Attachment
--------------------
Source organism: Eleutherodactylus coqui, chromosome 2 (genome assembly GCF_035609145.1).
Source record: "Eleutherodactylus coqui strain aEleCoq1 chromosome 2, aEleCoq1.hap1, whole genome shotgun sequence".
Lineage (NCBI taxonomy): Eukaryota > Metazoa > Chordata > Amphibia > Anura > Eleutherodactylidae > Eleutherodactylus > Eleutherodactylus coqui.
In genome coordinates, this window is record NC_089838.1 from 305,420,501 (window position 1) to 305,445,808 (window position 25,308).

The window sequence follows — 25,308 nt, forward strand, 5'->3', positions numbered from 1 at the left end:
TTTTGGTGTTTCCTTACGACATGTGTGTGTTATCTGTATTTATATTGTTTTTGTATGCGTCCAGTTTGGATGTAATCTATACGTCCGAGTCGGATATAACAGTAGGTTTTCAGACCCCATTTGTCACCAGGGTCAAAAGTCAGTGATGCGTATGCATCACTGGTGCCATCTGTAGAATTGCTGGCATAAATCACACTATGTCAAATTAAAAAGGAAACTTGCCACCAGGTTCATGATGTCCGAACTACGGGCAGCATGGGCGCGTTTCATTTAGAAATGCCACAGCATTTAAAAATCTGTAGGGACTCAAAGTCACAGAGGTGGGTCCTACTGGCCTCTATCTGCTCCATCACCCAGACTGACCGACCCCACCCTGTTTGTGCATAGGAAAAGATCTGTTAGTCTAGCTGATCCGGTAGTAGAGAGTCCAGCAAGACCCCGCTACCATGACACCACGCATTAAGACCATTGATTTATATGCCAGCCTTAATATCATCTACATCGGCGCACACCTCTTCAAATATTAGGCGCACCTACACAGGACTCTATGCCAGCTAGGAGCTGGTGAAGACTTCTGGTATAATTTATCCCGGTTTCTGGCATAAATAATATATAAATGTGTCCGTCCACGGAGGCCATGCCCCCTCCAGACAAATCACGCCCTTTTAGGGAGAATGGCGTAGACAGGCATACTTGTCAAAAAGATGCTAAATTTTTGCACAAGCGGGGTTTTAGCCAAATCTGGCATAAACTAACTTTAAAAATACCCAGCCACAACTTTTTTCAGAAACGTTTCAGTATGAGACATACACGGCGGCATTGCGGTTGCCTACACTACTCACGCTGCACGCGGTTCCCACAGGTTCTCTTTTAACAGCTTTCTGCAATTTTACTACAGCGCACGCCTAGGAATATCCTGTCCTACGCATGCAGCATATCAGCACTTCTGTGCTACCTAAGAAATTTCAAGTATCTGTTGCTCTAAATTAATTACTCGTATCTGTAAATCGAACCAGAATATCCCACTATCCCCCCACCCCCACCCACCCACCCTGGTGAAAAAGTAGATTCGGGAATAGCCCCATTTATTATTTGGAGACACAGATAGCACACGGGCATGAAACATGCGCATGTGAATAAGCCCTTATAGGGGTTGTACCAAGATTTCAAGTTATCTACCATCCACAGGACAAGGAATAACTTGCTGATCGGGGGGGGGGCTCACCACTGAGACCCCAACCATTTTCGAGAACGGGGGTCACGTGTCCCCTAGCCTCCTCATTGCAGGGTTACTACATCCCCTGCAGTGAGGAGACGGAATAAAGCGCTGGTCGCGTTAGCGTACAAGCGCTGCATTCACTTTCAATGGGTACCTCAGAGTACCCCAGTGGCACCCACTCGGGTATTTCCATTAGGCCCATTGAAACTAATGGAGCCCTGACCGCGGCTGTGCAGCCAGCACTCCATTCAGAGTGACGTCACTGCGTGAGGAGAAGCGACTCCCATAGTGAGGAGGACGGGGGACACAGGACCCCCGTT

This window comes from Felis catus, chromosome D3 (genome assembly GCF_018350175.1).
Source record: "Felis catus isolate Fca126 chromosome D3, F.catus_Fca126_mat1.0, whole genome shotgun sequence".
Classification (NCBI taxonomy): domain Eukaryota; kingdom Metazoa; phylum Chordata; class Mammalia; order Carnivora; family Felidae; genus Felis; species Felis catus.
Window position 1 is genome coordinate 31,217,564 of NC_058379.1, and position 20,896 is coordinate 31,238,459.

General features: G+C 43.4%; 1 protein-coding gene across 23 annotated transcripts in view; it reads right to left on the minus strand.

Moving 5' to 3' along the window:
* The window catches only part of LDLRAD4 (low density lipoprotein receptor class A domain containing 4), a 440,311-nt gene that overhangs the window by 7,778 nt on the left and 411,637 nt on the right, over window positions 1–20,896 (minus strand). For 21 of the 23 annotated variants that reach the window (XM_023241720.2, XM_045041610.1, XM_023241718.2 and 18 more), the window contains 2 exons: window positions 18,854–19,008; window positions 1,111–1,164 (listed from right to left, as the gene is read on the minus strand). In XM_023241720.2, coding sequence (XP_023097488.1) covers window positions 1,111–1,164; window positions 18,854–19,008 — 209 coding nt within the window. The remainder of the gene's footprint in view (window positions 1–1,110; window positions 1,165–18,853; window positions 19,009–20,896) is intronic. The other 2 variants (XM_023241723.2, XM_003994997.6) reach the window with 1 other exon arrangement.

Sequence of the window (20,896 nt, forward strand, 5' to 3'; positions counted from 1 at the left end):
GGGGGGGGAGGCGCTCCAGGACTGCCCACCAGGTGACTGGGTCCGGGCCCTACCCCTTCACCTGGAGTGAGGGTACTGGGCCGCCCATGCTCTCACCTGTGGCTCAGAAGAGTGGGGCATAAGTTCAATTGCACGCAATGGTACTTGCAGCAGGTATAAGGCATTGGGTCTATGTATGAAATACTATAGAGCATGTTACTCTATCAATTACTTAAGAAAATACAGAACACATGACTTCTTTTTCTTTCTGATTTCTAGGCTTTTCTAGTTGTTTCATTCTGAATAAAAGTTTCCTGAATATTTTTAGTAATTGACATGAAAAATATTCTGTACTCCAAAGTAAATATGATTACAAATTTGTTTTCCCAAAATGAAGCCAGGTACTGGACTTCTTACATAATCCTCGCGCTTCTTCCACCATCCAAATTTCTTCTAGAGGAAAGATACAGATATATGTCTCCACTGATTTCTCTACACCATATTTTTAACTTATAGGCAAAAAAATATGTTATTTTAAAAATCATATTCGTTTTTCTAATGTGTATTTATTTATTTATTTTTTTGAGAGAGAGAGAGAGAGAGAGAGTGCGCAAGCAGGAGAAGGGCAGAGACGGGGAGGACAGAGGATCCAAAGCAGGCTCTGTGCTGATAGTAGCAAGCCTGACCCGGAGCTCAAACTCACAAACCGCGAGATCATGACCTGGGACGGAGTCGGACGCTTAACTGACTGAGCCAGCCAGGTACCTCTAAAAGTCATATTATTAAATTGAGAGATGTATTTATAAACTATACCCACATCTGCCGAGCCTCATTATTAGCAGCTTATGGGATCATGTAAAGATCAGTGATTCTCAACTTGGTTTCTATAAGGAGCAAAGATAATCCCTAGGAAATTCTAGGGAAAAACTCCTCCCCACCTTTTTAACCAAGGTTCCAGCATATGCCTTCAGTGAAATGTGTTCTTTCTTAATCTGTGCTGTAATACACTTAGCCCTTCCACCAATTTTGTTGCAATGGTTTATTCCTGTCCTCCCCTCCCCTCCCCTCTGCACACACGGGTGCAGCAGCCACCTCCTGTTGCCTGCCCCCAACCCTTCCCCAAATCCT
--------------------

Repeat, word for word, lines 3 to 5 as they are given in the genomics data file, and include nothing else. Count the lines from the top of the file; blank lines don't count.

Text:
Lineage (NCBI taxonomy): Eukaryota > Metazoa > Chordata > Amphibia > Anura > Eleutherodactylidae > Eleutherodactylus > Eleutherodactylus coqui.
In genome coordinates, this window is record NC_089838.1 from 305,420,501 (window position 1) to 305,445,808 (window position 25,308).

The window sequence follows — 25,308 nt, forward strand, 5'->3', positions numbered from 1 at the left end: